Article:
Last Updated on January 3, 2022, by eNotes Editorial. Word Count: 475
When the district commissioner arrives at Okonkwo’s compound, he sees a group of Okonkwo’s friends sitting in his obi, or his hut. They tell the district commissioner that Okonkwo has hung himself from a tree behind his compound. They can’t cut his body down because it’s forbidden to touch a man who has committed suicide. Obierika blames the white men for Okonkwo’s suicide. “You drove him to kill himself,” Obierika says, “and now he will be buried like a dog.” Suicide is considered an abomination in Igbo culture, and because of this, Okonkwo won’t get the funeral he deserves. After the court messengers cut the body down, the district commissioner walks away, thinking what a great anecdote this will be in the book he’s writing about Nigeria. The working title is The Pacification of the Primitive Tribes of the Lower Niger.
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Funerals. This is the third death we’ve directly witnessed in the novel. Achebe has mentioned many others, and these have all resulted in honorable funerals commensurate with the deceased’s social status. Okonkwo, who would’ve received a funeral like Ogbuefi Ezeudu’s, won’t be buried by his family. Strangers will have to do it for him, and no one will celebrate his life.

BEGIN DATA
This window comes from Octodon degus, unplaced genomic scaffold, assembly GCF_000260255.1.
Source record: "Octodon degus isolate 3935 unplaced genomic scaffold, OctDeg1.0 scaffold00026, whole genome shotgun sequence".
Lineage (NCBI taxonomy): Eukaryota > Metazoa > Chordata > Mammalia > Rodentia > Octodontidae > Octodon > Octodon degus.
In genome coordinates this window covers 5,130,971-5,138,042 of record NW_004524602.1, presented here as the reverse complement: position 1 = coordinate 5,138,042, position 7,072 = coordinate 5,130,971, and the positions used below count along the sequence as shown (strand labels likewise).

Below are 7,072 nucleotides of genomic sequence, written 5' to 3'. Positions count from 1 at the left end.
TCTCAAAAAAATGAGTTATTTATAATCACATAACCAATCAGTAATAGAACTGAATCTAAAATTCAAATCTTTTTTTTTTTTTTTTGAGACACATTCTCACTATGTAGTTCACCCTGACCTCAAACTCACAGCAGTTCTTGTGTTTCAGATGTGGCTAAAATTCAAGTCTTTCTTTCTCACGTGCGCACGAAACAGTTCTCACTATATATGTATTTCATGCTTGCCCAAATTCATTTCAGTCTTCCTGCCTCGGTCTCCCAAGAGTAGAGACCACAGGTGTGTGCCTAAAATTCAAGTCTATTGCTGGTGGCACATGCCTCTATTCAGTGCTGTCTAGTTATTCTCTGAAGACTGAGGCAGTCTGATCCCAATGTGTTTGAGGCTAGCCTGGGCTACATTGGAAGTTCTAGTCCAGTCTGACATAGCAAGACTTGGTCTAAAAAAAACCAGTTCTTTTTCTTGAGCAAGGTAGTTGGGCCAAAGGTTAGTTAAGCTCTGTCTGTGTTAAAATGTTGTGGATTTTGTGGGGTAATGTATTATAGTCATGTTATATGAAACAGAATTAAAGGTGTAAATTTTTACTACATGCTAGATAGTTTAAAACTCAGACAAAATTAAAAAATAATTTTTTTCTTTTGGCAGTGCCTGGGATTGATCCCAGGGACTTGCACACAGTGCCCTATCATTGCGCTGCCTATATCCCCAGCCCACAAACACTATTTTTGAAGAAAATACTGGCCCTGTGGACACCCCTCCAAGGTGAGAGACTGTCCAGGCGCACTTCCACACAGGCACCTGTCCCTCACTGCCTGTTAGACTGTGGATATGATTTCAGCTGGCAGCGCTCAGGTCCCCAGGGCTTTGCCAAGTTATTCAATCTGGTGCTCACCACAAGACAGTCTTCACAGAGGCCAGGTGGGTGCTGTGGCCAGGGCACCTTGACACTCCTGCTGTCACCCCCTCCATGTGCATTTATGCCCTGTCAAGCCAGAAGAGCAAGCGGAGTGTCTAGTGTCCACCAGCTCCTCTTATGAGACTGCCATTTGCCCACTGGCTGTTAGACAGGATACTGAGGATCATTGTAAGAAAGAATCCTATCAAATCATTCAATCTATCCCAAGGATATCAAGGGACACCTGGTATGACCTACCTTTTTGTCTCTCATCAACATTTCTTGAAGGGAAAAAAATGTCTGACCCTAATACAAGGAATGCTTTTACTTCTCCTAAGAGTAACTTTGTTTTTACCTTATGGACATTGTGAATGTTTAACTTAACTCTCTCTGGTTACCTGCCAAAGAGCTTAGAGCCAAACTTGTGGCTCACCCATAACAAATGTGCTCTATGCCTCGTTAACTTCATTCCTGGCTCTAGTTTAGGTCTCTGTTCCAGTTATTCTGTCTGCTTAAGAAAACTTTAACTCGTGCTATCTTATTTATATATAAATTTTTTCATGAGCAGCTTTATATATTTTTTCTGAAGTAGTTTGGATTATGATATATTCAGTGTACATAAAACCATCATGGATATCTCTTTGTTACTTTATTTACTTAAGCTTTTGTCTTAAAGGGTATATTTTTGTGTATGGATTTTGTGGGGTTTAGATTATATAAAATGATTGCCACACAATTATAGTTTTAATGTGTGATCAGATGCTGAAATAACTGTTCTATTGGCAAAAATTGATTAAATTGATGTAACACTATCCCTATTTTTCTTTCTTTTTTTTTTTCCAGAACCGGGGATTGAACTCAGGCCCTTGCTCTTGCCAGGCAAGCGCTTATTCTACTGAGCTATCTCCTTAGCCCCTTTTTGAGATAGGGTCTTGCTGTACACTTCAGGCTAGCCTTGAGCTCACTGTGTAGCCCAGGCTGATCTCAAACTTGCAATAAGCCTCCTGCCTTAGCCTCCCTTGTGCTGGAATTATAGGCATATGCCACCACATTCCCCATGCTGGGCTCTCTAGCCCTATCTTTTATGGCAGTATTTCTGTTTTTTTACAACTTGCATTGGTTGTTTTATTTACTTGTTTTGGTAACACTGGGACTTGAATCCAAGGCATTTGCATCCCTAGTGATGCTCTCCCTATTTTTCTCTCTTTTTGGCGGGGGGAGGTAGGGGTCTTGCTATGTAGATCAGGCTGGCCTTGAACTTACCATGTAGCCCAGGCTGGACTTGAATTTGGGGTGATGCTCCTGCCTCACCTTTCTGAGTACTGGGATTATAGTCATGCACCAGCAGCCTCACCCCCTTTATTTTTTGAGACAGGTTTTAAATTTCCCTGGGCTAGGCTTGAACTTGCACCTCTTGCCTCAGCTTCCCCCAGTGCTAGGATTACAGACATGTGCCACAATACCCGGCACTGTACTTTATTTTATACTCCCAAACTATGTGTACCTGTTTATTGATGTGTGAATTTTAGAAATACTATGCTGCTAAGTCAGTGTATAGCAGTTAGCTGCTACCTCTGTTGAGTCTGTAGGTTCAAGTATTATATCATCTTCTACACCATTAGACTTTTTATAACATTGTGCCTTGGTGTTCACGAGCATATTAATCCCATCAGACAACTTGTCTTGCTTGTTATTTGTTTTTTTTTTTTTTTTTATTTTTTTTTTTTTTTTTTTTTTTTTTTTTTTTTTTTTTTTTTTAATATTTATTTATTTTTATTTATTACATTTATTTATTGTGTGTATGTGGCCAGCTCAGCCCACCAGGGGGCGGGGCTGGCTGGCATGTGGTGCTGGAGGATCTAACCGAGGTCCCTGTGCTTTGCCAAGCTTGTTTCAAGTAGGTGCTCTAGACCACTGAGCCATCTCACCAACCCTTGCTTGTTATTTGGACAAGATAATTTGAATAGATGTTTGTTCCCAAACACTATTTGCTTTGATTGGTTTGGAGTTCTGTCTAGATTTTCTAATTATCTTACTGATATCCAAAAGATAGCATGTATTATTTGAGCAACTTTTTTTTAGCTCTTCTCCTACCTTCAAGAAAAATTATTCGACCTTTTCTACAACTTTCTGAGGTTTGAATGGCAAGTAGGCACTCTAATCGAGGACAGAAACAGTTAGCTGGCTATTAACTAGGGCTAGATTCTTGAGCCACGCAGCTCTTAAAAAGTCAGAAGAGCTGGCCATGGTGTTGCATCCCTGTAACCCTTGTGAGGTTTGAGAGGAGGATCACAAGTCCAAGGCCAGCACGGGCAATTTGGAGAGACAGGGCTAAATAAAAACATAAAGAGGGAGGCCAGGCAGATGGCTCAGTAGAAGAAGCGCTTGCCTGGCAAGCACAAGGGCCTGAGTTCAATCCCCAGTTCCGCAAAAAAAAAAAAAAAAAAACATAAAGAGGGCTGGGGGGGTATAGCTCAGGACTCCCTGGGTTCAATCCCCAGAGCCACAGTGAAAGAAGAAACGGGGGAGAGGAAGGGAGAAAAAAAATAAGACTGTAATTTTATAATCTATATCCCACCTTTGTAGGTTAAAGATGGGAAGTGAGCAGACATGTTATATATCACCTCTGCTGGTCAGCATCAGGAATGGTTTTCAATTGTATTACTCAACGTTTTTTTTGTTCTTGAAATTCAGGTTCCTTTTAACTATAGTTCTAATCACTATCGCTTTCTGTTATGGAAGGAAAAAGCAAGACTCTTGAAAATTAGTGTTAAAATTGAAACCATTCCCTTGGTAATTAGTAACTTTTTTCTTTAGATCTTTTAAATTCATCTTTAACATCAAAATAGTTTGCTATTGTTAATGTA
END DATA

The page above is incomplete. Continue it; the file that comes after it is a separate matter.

Guns. Like Okonkwo’s pistol, the guns the court messengers carry symbolize death and destruction. In spite of the fact that these guns aren’t fired in this chapter, they represent the vast, oppressive new power structure that the colonists have imposed on the Igbo.
Evil. Thanks to the suicide, Okonkwo’s body is considered “evil,” and his clansmen can’t touch it—not even to bury him. Though he was a great warrior in his life and took many titles, that’s all erased, and none of the good he did in his life will be taken into consideration. He’ll be buried like a dog. This indicates that there are no shades of gray in Igbo culture. There’s only “evil” and “not evil,” and in the case of suicide, a man will be judged more by how he dies than how he lives.
Suicide. Suicide is an abomination in Igbo culture. Okonkwo’s suicide makes his body “evil,” much in the same way that suicide is considered a sin by Christians. Like disease, suicide strips a person of the right to a proper burial. Though Okonkwo won’t be thrown into the Evil Forest, like someone who has died of smallpox, he won’t be afforded the funeral he deserves, and his family won’t get to mourn him properly. His greatness has effectively been erased, and he will be remembered as a mere paragraph in the district commissioner’s racist, colonialist, narcissistic book about the “pacification” (read: destruction) of the native people of Nigeria.